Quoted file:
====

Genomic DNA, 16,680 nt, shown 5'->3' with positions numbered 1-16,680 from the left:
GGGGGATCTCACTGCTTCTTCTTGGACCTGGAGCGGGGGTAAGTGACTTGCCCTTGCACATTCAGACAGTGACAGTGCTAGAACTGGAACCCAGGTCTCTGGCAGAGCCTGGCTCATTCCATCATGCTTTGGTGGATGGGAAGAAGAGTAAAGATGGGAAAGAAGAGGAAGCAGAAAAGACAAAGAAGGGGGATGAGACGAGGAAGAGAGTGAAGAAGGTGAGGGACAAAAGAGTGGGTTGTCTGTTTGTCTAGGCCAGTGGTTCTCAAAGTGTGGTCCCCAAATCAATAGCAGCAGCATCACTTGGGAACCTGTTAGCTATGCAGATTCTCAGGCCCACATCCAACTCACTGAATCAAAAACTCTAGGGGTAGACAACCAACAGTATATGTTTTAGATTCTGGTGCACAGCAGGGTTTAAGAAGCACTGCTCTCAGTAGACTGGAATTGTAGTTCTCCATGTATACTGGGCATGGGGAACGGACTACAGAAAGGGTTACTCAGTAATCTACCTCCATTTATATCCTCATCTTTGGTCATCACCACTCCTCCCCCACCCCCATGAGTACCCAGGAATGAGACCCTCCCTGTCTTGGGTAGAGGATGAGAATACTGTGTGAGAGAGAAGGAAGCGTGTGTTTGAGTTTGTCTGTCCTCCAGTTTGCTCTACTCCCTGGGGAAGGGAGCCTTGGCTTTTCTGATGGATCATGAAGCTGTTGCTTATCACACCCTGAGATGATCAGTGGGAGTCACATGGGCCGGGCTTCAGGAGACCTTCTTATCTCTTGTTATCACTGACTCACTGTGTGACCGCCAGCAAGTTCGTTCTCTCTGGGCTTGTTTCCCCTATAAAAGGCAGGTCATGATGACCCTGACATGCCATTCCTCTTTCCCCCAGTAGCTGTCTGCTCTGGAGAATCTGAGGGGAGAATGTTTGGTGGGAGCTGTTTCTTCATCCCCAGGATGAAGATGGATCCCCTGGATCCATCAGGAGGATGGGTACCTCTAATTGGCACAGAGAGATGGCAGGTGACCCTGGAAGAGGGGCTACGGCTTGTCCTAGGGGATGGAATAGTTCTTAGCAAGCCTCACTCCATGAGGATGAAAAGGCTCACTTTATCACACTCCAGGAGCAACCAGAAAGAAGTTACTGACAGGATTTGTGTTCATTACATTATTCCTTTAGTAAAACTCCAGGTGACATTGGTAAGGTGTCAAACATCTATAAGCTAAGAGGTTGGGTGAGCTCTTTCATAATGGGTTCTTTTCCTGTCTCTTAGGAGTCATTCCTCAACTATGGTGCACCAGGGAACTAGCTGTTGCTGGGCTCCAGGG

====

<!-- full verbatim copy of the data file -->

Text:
Genomic DNA, 16,680 nt, shown 5'->3' with positions numbered 1-16,680 from the left:
GGGGGATCTCACTGCTTCTTCTTGGACCTGGAGCGGGGGTAAGTGACTTGCCCTTGCACATTCAGACAGTGACAGTGCTAGAACTGGAACCCAGGTCTCTGGCAGAGCCTGGCTCATTCCATCATGCTTTGGTGGATGGGAAGAAGAGTAAAGATGGGAAAGAAGAGGAAGCAGAAAAGACAAAGAAGGGGGATGAGACGAGGAAGAGAGTGAAGAAGGTGAGGGACAAAAGAGTGGGTTGTCTGTTTGTCTAGGCCAGTGGTTCTCAAAGTGTGGTCCCCAAATCAATAGCAGCAGCATCACTTGGGAACCTGTTAGCTATGCAGATTCTCAGGCCCACATCCAACTCACTGAATCAAAAACTCTAGGGGTAGACAACCAACAGTATATGTTTTAGATTCTGGTGCACAGCAGGGTTTAAGAAGCACTGCTCTCAGTAGACTGGAATTGTAGTTCTCCATGTATACTGGGCATGGGGAACGGACTACAGAAAGGGTTACTCAGTAATCTACCTCCATTTATATCCTCATCTTTGGTCATCACCACTCCTCCCCCACCCCCATGAGTACCCAGGAATGAGACCCTCCCTGTCTTGGGTAGAGGATGAGAATACTGTGTGAGAGAGAAGGAAGCGTGTGTTTGAGTTTGTCTGTCCTCCAGTTTGCTCTACTCCCTGGGGAAGGGAGCCTTGGCTTTTCTGATGGATCATGAAGCTGTTGCTTATCACACCCTGAGATGATCAGTGGGAGTCACATGGGCCGGGCTTCAGGAGACCTTCTTATCTCTTGTTATCACTGACTCACTGTGTGACCGCCAGCAAGTTCGTTCTCTCTGGGCTTGTTTCCCCTATAAAAGGCAGGTCATGATGACCCTGACATGCCATTCCTCTTTCCCCCAGTAGCTGTCTGCTCTGGAGAATCTGAGGGGAGAATGTTTGGTGGGAGCTGTTTCTTCATCCCCAGGATGAAGATGGATCCCCTGGATCCATCAGGAGGATGGGTACCTCTAATTGGCACAGAGAGATGGCAGGTGACCCTGGAAGAGGGGCTACGGCTTGTCCTAGGGGATGGAATAGTTCTTAGCAAGCCTCACTCCATGAGGATGAAAAGGCTCACTTTATCACACTCCAGGAGCAACCAGAAAGAAGTTACTGACAGGATTTGTGTTCATTACATTATTCCTTTAGTAAAACTCCAGGTGACATTGGTAAGGTGTCAAACATCTATAAGCTAAGAGGTTGGGTGAGCTCTTTCATAATGGGTTCTTTTCCTGTCTCTTAGGAGTCATTCCTCAACTATGGTGCACCAGGGAACTAGCTGTTGCTGGGCTCCAGGG